Example: Fish Oil and Blood Pressure


Researchers randomly assigned 14 male volunteers with high blood pressure to one of two diets for four weeks: a fish oil diet and a regular oil diet.  The subjects’ diastolic blood pressure was measured at the beginning and end of the study, and the reduction was recorded for each subject (taken from The Statistical Sleuth, based on a study reported in the New England Journal of Medicine in 1999).  Prior to conducting the study, researchers conjectured that those on the fish oil diet would tend to experience greater reductions in blood pressure than those on the regular oil diet.  The resulting reductions in diastolic blood pressure, in millimeters of mercury, were:

            Fish oil diet:                  8          12        10        14        2          0          0

            Regular oil diet: -6         0          1          2          -3         -4         2

(a) Discuss the design of how this study was conducted.

(b) Produce and discuss graphical and numerical summaries of these data.

(c) Conduct a simulation to address the issue of statistical significance: do these data provide strong evidence that those on the fish oil diet experienced a greater reduction in blood pressure?  Conduct one analysis to compare the mean reduction and another to compare the median reduction. 

(d) Summarize the conclusions that you can draw from this study, and explain the reasoning process behind them.



(a) This is a controlled, randomized experiment because the researchers randomly assigned the explanatory variable (type of oil) to the subjects.  The response variable, the reduction in blood pressure, is quantitative.  The random assignment was necessary to prevent variables.  In other words, the randomization tends to balance out other variables that might influence blood pressure between the two groups.  The subjects were all male volunteers with high blood pressure, so we might want to be cautious about generalizing conclusions to include women or those with normal blood pressure.

(b) The following dotplots reveal the distributions of blood pressure reductions between the two groups:

These dotplots reveal that the blood pressure reductions are generally higher among those on the fish oil diet.  Some descriptive statistics for comparing these groups include:

Variable      oil      N   Mean  StDev  Minimum     Q1   Median     Q3  Maximum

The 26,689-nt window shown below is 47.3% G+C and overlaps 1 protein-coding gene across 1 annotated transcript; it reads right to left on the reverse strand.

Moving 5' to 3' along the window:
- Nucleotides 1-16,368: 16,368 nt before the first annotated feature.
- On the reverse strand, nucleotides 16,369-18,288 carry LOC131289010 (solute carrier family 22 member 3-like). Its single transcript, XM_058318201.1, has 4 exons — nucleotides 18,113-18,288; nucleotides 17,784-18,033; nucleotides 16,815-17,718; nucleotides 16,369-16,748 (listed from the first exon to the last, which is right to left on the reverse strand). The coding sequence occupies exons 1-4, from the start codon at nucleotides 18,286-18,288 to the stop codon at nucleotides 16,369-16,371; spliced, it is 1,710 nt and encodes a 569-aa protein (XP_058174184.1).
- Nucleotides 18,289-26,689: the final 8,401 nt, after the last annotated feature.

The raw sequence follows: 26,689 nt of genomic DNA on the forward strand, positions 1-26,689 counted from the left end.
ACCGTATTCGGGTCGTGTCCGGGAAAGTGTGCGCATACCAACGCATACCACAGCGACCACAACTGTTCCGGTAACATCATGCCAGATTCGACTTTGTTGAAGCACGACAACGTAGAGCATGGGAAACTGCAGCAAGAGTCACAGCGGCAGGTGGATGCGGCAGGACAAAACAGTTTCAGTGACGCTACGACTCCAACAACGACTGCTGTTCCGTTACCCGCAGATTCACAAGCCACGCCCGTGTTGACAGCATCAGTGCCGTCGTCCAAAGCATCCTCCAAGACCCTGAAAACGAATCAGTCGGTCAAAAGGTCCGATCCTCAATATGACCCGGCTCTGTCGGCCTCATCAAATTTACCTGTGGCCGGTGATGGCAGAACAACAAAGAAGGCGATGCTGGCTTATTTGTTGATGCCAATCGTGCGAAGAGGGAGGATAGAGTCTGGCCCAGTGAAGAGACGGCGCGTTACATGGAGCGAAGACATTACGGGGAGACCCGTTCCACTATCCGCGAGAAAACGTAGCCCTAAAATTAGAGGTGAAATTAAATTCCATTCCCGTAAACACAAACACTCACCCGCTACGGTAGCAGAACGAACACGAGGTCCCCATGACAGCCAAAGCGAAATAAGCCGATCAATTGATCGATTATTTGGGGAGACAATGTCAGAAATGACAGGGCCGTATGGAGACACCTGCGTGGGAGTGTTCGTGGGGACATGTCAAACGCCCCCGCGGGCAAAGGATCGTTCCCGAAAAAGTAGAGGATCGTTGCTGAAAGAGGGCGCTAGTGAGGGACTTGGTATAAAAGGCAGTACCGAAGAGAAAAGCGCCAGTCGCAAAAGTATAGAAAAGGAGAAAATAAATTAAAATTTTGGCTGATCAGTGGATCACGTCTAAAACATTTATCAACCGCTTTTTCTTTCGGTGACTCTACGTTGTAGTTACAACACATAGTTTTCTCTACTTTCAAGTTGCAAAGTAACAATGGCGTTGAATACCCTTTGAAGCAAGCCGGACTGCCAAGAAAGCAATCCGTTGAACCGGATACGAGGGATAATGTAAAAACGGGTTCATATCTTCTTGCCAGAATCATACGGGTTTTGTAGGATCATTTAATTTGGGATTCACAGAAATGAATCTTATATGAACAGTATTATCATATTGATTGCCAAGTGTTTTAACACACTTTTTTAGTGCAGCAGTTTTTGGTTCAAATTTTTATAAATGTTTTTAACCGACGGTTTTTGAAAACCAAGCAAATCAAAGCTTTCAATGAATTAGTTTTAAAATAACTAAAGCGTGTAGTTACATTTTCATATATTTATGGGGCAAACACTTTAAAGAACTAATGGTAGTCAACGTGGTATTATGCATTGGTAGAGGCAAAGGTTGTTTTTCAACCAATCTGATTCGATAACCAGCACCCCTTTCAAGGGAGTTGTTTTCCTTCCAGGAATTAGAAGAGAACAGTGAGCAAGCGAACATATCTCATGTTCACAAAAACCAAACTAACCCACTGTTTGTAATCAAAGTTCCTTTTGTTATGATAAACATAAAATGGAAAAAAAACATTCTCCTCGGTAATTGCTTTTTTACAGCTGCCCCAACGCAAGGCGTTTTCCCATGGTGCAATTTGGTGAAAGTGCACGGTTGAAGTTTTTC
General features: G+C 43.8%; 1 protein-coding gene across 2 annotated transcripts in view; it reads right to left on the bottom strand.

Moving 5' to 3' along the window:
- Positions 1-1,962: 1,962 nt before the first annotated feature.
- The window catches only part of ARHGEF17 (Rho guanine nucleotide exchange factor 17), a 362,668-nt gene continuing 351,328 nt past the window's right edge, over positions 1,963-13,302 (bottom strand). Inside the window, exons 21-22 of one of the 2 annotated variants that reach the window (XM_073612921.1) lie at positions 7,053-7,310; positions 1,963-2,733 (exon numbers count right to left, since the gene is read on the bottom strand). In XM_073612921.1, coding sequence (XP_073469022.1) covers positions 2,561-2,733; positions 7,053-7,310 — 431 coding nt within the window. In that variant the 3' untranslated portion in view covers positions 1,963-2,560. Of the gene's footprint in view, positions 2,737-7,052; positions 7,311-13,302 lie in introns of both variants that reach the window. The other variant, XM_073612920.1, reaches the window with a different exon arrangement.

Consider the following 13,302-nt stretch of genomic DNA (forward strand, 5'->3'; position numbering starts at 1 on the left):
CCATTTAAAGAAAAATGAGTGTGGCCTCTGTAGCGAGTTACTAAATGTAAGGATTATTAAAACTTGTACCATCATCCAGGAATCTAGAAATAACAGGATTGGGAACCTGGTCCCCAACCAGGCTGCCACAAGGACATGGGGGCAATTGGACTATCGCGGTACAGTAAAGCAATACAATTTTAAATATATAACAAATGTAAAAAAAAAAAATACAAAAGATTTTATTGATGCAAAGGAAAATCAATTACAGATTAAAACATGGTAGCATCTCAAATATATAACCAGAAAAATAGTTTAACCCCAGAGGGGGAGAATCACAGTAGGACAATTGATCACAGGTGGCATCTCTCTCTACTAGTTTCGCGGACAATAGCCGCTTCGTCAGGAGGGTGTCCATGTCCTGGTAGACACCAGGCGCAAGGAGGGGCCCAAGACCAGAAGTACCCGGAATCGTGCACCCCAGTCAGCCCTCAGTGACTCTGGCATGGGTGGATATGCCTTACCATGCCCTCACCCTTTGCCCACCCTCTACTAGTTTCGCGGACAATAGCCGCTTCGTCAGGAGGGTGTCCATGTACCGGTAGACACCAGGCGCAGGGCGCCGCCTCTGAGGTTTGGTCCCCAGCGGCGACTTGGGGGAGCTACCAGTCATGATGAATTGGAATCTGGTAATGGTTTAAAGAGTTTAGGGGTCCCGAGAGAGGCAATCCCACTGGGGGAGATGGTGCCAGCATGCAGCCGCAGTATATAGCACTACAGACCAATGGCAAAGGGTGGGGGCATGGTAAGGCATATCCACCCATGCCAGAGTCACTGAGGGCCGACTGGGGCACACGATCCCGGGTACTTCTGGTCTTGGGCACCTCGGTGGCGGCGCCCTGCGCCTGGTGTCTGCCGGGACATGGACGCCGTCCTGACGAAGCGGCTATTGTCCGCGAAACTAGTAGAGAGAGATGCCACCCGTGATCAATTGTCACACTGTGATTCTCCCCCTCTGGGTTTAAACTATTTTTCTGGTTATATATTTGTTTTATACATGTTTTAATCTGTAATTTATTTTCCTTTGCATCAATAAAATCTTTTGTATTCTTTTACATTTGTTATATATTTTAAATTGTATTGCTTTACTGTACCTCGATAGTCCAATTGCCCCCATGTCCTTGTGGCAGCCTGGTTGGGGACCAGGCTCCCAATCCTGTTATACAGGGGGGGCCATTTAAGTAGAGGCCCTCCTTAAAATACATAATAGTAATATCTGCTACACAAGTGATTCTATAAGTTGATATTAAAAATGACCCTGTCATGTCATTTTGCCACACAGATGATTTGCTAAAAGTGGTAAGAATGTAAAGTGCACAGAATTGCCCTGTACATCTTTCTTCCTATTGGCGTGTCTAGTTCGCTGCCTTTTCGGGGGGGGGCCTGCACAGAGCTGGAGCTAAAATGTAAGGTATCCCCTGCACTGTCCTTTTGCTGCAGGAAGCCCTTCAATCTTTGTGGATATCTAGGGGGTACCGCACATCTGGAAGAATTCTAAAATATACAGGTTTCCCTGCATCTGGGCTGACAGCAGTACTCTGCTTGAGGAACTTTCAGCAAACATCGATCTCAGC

BP reduction  fish     7   6.57   5.86     0.00   0.00     8.00  12.00    14.00

              regular  7  -1.14   3.18    -6.00  -4.00     0.00   2.00     2.00

The mean blood pressure reduction for the fish oil group exceeds that of the regular oil group by 7.71 millimeters, and the median is higher by 8 millimeters.  There is also more variability in the blood pressure reductions in the fish oil group (SD: 5.86 vs. 3.18, IQR: 12 vs. 6 millimeters).

(c) A Minitab simulation of 1000 randomizations of these data can be conducted using a macro such as the following:

sample 14 c2 c3

unstack c1 c4 c5;

subs c3.

let c6(k1)=mean(c4)-mean(c5)

let c7(k1)=median(c4)-median(c5)

let k1=k1+1

One simulation produced the following distribution of differences in group means (fish oil group minus regular oil group):

Notice that this distribution is symmetric and centered around 0 as we would expect when there is no true difference between the two groups.  Only 11 of these 1000 randomizations produced a difference in group means of 7.71 or higher, so the empirical p-value is 11/1000 = .011.  When we analyze the difference in medians rather than the difference in means, we obtain:

This distribution is also fairly symmetric and centered around 0, but it contains unusual dips and gaps, because with such small samples there are only a few possible values for the group medians.  Of these 1000 randomizations, 40 produced a difference in group means of 8 or higher, so the empirical p-value is 40/1000 = .040.

(d) Both of these p-values are quite small (e.g., both below .05), indicating that a difference at least as extreme as that found in the actual experiment would be unlikely to occur by chance alone, if there were no difference between the fish oil and regular oil groups.  We can therefore conclude that the differences observed in the experiment are statistically significant.  The experimental data provides strong evidence that the fish oil diet produces higher blood pressure reductions on average than the regular oil diet.  Because the data were collected from a randomized experiment, we can conclude that there is strong evidence of a causal relationship between the type of oil and blood pressure reduction.  But because the subjects were all male volunteers with high blood pressure, we should be cautious about generalizing this conclusion to women or to those with normal blood pressure.